BOSTON (Reuters) - Some U.S. municipal money market funds appear to have loaded up on bonds issued by Puerto Rico, whose free-spending ways and chronic deficits have scared off many investors in recent weeks.
But these muni money market funds - which have a reputation to protect as among the world’s safest investments - aren’t betting on Puerto Rico as a good credit risk. And fund managers say they aren’t just chasing juicy yields that have topped 10 percent in the past month.
Instead, they buy Puerto Rico municipal bonds to diversify their holdings without direct exposure to the island’s financial turmoil.
The Puerto Rico debt they buy is backstopped by a cross-section of global banks, including Barclays PLC, Citigroup Inc, Deutsche Bank AG and Societe Generale, U.S. regulatory filings show. The debt is short-term, maturing within a month or two, and any default would be absorbed by the banks.
“The credit risk is with the bank. End of story,” said Mike Sirianni, a portfolio manager at Federated Investors Inc.
Sirianni runs Federated’s $108.2 million Connecticut Municipal Cash Trust, which had 10.5 percent of its holdings linked to Puerto Rico. But the credit on the $11.4 million worth of bonds is backed by Barclays and Deutsche Bank.
Fund company executives are sensitive about having the names of Puerto Rico bonds in their municipal money market fund portfolios. That’s because these funds are considered some of the safest investments outside of an insured bank deposit.
And the slide in Puerto Rico bond prices happened just as leading money market fund providers engaged in a pitched battle with the U.S. Securities and Exchange Commission to exclude the muni money market funds from reform that would end their traditional $1 per share price.
Fidelity Investments, Charles Schwab Corp and Federated say that the SEC’s proposal to allow share prices to fluctuate would scare off investors. They argue that without the stable $1 share price - the hallmark feature of the money market fund - investors will have less appetite for these investments.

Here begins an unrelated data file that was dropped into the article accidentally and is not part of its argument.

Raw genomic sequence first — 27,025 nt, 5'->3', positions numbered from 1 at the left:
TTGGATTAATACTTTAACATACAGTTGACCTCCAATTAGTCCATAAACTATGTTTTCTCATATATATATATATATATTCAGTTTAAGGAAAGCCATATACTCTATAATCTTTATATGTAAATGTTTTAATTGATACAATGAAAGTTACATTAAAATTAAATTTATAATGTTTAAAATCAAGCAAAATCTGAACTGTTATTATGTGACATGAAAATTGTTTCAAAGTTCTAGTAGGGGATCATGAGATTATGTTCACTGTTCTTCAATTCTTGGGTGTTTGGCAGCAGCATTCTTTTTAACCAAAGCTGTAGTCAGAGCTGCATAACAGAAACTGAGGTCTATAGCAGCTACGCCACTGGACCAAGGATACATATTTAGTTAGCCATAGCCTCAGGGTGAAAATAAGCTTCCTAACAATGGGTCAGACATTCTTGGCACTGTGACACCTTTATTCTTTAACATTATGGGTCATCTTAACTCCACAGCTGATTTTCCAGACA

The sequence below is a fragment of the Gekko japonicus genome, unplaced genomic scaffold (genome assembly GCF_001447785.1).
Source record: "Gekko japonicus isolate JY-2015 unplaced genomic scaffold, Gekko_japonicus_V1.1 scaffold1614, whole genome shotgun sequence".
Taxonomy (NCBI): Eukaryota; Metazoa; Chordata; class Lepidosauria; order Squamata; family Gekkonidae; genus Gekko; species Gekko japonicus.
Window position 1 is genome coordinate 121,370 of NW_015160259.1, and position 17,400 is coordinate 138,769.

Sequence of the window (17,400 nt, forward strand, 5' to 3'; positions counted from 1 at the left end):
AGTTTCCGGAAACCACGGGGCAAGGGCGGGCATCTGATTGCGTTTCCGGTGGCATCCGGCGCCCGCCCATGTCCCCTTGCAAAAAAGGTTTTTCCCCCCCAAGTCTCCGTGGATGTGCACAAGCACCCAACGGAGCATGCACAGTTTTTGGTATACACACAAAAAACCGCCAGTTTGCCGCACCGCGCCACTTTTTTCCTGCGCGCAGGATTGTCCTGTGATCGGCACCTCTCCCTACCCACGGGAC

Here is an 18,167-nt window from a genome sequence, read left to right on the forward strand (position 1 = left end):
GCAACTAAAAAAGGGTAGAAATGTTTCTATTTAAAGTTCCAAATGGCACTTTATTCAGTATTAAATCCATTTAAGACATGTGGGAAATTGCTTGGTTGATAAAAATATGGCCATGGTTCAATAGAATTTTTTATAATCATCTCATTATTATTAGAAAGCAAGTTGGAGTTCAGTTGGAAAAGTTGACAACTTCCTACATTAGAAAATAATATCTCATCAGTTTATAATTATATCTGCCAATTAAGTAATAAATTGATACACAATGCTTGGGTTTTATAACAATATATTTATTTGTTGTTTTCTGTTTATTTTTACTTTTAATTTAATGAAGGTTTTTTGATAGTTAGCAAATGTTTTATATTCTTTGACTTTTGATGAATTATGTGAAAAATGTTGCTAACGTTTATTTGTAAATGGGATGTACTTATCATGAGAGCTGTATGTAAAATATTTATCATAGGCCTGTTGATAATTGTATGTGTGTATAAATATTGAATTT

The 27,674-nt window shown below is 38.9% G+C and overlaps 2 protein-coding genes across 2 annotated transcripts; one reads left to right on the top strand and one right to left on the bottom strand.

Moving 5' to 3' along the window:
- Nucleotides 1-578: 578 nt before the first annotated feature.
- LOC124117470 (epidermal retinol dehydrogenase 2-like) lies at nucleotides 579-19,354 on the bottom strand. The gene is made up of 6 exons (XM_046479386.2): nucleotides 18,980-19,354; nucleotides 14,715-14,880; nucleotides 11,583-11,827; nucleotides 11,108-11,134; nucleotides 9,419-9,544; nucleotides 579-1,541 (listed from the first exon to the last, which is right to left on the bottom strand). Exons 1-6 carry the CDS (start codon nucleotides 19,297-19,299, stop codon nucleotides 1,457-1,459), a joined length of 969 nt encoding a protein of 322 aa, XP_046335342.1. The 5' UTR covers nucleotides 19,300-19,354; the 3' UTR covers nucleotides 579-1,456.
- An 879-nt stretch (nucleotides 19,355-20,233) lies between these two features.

As a result, money funds would have less interest in buying municipal bonds, thereby forcing municipalities to offer higher rates on their debt to attract investors.
Meanwhile, the S&P Municipal Bond Puerto Rico Index is down 15 percent in 2013, badly underperforming a decline of only 3.55 percent on the S&P National AMT-Free Municipal Bond Index.
Overall, U.S. muni money market funds have invested about $1 billion in Puerto Rico debt, said Pete Crane, president of money market research firm Crane Data LLC. That’s about 0.4 percent of total muni money fund assets of $260 billion.
Puerto Rico bonds are attractive to U.S. investors because they are exempt from federal, state and local income taxes in any U.S. state.
Puerto Rico bond issuers use credit enhancement, such as bond insurance and bank letters of credit, to secure higher credit ratings. The issuers, not the funds, pay the banks fees to get the backstop, said Nancy Prior, president of Fidelity’s $425 billion money fund group.
She said Fidelity does a deep dive on the financial institutions that backstop the Puerto Rico debt held in muni money market funds. She said the banks’ obligations are relatively small compared to the size of their balance sheets.
Prior also said Basel III’s push to bolster the capital of large banks has “reinforced and heightened” the attention they pay to their credit enhancement obligations.
Municipal money market funds account for about 10.5 percent of the overall $2.6 trillion money fund industry. But they’re an essential force in providing states and cities with short-term cash.
As Massachusetts Treasurer Steve Grossman pointed out in a September 17 letter to the SEC opposing reform, state and local governments borrow against anticipated revenue to cover funding gaps for school construction projects, for example.
Puerto Rico is no different. But its general fund deficit for the fiscal year that ended June 30 was about $1.3 billion. Analysts at Municipal Market Advisors said in a research note this week that Puerto Rico’s government raised spending by $830 million, or 9 percent.
“An alarming development given the ... supposed laser focus on cost cutting,” MMA said in a research note on Monday.
Reporting By Tim McLaughlin; Editing by Richard Valdmanis and Nick Zieminski